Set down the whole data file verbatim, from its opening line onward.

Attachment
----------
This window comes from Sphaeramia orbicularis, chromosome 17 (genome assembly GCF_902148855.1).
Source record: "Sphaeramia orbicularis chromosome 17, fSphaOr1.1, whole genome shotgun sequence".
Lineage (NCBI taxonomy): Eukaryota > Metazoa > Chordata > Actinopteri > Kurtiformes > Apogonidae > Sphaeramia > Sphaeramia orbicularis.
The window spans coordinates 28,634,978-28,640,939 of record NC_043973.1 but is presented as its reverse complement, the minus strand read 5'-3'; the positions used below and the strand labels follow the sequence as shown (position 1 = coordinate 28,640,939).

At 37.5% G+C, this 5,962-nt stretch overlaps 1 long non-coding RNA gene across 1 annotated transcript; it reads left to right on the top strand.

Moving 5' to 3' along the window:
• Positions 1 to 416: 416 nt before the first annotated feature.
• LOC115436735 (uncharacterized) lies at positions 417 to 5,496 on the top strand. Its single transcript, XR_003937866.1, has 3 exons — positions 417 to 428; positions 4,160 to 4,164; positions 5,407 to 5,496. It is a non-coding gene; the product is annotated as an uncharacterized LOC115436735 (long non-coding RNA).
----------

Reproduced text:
This window comes from Sphaeramia orbicularis, chromosome 17 (genome assembly GCF_902148855.1).
Source record: "Sphaeramia orbicularis chromosome 17, fSphaOr1.1, whole genome shotgun sequence".
Lineage (NCBI taxonomy): Eukaryota > Metazoa > Chordata > Actinopteri > Kurtiformes > Apogonidae > Sphaeramia > Sphaeramia orbicularis.
The window spans coordinates 28,634,978-28,640,939 of record NC_043973.1 but is presented as its reverse complement, the minus strand read 5'-3'; the positions used below and the strand labels follow the sequence as shown (position 1 = coordinate 28,640,939).

At 37.5% G+C, this 5,962-nt stretch overlaps 1 long non-coding RNA gene across 1 annotated transcript; it reads left to right on the top strand.

Moving 5' to 3' along the window:
• Positions 1 to 416: 416 nt before the first annotated feature.
• LOC115436735 (uncharacterized) lies at positions 417 to 5,496 on the top strand. Its single transcript, XR_003937866.1, has 3 exons — positions 417 to 428; positions 4,160 to 4,164; positions 5,407 to 5,496. It is a non-coding gene; the product is annotated as an uncharacterized LOC115436735 (long non-coding RNA).